In the end my five photos were these:

Go to to read background information on each image. And of course visit to see even more of my photographs from West and Southern Africa.

Monday, March 12, 2012

Signs of Protest

Indeed, this is what democracy looks like. On Saturday March 10th 2012, a rally was held at the Wisconsin State capitol in downtown Madison to mark one year since a state bill was passed by the administration of Governor Scott Walker that limited the collective bargaining rights of state workers. Citizens of all demographics came out en masse for the peaceful rally to demonstrate their disgust with Walkers arrogance in promoting divisive policies that favor corporate executives and leave school teachers high and dry.

I biked down to the protest with multiple aims:
To share my discontent for the dubious direction Walker had taken my home state.
To make up for the missing the historic Madison protests of 2011 while I was in Lesotho.
To support my parents who are both educators that saw their benefits cut as a result of Walker's policies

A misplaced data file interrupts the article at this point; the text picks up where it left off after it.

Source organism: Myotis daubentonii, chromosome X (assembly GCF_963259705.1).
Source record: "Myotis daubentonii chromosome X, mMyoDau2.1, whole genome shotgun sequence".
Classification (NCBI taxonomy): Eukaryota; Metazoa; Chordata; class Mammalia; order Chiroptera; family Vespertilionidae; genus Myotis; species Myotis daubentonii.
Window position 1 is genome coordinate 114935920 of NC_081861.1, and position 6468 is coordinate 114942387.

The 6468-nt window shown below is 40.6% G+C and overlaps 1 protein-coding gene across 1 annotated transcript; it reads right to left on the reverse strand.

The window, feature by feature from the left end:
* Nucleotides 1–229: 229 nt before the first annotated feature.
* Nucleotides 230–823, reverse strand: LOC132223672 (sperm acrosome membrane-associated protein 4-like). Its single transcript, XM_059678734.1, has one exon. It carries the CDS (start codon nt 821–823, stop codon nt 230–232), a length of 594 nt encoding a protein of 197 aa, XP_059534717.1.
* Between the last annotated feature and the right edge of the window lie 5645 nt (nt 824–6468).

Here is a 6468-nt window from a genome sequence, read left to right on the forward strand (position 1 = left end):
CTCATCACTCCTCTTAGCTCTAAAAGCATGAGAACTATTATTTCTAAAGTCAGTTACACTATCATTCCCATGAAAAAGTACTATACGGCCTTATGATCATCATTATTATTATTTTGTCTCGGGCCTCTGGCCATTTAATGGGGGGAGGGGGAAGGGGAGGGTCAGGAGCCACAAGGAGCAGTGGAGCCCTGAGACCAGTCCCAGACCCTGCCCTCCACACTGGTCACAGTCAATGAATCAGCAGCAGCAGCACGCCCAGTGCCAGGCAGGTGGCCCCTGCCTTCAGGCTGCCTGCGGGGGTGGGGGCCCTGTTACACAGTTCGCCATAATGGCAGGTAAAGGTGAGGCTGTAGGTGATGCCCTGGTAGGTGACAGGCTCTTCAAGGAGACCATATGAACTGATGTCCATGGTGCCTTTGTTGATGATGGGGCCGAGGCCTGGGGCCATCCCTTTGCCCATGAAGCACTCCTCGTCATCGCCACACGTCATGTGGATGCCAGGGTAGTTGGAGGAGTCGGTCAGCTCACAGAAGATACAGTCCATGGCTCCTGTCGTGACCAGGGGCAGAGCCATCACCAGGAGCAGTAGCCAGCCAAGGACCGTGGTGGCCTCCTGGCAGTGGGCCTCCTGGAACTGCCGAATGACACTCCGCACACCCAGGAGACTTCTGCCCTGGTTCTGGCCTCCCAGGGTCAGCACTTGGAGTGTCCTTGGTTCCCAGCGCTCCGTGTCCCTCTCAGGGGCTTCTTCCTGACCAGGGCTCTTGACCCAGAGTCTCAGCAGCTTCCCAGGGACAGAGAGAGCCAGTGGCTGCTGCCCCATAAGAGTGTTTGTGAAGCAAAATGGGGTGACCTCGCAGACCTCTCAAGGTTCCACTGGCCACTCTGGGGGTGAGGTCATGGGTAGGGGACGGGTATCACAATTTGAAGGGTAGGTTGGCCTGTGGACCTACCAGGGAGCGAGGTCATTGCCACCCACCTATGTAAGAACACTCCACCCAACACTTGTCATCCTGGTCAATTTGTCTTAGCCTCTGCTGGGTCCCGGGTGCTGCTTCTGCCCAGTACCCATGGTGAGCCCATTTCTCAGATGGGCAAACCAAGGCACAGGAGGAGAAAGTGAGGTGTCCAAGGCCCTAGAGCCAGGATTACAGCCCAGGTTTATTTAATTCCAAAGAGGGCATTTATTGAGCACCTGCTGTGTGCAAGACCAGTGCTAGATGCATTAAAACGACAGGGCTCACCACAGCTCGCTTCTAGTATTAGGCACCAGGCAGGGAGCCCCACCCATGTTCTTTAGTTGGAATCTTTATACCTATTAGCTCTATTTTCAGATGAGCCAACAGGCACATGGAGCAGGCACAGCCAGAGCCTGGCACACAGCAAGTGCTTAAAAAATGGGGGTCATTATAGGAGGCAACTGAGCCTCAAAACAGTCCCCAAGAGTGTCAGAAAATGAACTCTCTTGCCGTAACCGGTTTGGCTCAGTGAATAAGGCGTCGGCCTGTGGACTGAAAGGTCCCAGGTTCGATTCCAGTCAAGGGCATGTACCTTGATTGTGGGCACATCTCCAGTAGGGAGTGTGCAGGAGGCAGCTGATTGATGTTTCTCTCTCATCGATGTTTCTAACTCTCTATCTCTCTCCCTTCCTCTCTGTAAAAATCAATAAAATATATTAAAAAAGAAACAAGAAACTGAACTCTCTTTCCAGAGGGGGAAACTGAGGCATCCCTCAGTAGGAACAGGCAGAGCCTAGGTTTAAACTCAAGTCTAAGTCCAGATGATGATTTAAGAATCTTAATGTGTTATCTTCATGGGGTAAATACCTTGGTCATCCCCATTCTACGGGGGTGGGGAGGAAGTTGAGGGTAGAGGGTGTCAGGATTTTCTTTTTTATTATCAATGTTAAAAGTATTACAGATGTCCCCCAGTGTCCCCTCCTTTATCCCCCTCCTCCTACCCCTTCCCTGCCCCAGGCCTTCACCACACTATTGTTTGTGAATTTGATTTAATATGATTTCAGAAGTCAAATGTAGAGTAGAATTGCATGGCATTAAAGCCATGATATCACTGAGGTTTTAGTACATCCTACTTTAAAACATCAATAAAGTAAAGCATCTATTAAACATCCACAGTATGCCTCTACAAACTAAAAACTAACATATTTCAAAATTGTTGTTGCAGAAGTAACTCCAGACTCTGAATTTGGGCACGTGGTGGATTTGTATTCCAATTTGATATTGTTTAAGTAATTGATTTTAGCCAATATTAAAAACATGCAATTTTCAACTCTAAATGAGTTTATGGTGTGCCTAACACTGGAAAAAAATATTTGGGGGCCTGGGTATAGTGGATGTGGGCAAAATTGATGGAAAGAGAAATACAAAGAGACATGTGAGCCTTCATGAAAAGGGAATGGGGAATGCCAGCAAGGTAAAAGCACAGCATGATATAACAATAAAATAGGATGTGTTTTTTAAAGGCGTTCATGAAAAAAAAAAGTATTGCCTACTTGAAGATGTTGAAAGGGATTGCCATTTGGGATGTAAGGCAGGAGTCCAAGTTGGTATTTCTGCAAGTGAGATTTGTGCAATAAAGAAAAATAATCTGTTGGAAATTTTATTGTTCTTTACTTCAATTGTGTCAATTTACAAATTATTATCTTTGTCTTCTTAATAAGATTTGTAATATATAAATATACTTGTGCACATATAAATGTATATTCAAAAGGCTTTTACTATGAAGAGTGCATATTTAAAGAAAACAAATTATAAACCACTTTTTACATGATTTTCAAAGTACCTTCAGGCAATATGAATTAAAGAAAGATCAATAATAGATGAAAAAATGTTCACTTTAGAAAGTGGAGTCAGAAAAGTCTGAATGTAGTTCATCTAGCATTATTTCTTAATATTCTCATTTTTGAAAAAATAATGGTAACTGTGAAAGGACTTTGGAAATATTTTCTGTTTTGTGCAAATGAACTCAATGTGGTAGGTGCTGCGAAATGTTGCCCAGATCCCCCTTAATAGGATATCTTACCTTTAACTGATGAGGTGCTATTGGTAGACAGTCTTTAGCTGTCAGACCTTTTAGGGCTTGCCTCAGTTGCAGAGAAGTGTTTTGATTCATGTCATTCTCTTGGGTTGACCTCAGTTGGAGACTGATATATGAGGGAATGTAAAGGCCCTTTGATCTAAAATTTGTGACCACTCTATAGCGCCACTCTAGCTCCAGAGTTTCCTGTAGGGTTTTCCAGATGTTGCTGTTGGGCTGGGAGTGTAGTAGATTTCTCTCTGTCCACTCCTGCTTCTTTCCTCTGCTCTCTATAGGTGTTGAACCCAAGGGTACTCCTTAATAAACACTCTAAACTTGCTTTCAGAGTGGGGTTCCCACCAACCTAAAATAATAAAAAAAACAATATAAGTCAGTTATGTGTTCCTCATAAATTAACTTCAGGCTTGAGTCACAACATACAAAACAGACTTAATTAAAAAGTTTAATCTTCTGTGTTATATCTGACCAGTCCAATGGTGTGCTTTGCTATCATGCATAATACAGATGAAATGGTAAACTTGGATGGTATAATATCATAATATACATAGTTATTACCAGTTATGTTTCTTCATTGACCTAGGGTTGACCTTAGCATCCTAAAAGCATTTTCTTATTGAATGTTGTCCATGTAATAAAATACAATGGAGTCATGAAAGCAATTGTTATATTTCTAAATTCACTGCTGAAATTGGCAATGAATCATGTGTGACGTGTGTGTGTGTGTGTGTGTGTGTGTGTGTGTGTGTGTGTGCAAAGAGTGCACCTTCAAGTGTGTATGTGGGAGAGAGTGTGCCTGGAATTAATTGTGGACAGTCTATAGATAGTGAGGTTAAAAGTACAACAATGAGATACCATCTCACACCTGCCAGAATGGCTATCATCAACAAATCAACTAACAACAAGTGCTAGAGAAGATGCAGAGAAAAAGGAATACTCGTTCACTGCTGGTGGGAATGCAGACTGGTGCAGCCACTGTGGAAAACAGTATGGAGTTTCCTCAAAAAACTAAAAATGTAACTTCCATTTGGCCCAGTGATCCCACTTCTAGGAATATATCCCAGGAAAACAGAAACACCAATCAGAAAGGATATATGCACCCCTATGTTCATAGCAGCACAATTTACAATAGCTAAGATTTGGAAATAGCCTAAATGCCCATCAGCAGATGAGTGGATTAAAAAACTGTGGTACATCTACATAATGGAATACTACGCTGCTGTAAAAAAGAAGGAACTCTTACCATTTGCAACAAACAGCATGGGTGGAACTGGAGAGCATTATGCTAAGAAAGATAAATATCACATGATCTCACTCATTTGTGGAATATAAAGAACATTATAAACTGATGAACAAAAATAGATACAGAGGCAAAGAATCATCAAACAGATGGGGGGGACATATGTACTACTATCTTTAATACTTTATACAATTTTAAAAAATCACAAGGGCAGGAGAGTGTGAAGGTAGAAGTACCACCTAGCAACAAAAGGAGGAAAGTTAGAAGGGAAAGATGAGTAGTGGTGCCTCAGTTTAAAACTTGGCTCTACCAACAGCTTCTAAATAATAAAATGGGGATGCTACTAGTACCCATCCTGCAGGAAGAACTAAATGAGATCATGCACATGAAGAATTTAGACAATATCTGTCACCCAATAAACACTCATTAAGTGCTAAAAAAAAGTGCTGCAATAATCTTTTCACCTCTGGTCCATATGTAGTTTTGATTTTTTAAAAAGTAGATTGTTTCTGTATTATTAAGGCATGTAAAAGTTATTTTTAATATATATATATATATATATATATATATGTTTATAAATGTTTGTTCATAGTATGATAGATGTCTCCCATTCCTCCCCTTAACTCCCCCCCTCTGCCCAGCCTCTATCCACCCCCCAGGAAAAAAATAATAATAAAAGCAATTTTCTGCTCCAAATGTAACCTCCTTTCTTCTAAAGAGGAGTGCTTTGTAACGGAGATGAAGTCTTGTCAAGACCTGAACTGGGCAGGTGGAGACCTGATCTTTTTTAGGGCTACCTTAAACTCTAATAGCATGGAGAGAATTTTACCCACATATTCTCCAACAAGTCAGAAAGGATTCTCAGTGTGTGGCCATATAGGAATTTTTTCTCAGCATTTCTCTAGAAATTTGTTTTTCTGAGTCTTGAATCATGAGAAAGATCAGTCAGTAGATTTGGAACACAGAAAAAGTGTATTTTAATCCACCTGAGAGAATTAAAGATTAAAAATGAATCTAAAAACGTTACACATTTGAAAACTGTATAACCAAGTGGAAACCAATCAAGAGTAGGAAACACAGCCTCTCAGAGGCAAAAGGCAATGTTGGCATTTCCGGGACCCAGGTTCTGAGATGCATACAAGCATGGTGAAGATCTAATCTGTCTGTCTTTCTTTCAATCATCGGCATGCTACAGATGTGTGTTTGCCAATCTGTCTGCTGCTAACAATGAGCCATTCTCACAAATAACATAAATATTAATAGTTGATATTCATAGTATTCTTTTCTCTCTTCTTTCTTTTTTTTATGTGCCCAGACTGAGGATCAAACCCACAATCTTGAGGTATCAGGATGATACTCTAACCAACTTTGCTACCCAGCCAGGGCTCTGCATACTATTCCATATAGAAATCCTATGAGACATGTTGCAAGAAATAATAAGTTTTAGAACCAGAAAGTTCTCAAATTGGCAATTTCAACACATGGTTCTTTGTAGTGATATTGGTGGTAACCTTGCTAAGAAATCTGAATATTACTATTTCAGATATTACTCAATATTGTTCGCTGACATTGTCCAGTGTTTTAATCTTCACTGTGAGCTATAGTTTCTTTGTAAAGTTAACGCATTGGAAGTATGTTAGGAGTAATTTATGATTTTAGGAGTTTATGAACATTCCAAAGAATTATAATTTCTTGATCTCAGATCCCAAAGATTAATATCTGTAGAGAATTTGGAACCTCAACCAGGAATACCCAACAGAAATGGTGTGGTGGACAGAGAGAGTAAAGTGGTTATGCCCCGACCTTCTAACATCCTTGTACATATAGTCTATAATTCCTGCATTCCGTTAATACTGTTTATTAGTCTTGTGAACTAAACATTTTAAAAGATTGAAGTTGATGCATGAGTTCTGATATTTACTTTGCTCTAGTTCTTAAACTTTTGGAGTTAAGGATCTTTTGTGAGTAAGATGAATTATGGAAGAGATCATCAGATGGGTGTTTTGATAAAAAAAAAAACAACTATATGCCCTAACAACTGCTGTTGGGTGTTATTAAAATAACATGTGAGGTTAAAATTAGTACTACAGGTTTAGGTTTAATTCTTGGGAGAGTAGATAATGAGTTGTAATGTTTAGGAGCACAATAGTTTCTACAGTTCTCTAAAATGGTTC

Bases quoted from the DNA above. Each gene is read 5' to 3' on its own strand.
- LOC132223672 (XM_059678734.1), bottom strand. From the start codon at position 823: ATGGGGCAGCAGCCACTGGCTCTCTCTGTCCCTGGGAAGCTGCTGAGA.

And to take photos of more incredible history in the making.

It has been depressing to observe Wisconsin's economic decline over the last few years, but I was proud of what I witnessed at the protest as I clicked my shutter. I hope that since the recent effort to recall Governor Walker garnered over 1 million signatures change is in the air and Wisconsin will soon move forward once again.

At least 35,000 people protested at the State Capitol on Saturday, though some reports put the figure at more than 60,000. Below are some of my photos from the event, with special attention paid the creative signs that were thrust in the air along with clenched fists in a sea of dissent. I'm usually quite selective when sharing my images, but here I figure, the more the merrier.

Click on any photo to enter slideshow mode.

The lone Walker supporter, who spent most of the day standing in the shadows of much larger anti-Walker signs.

All photographs copyright of Zachary Rosen 2012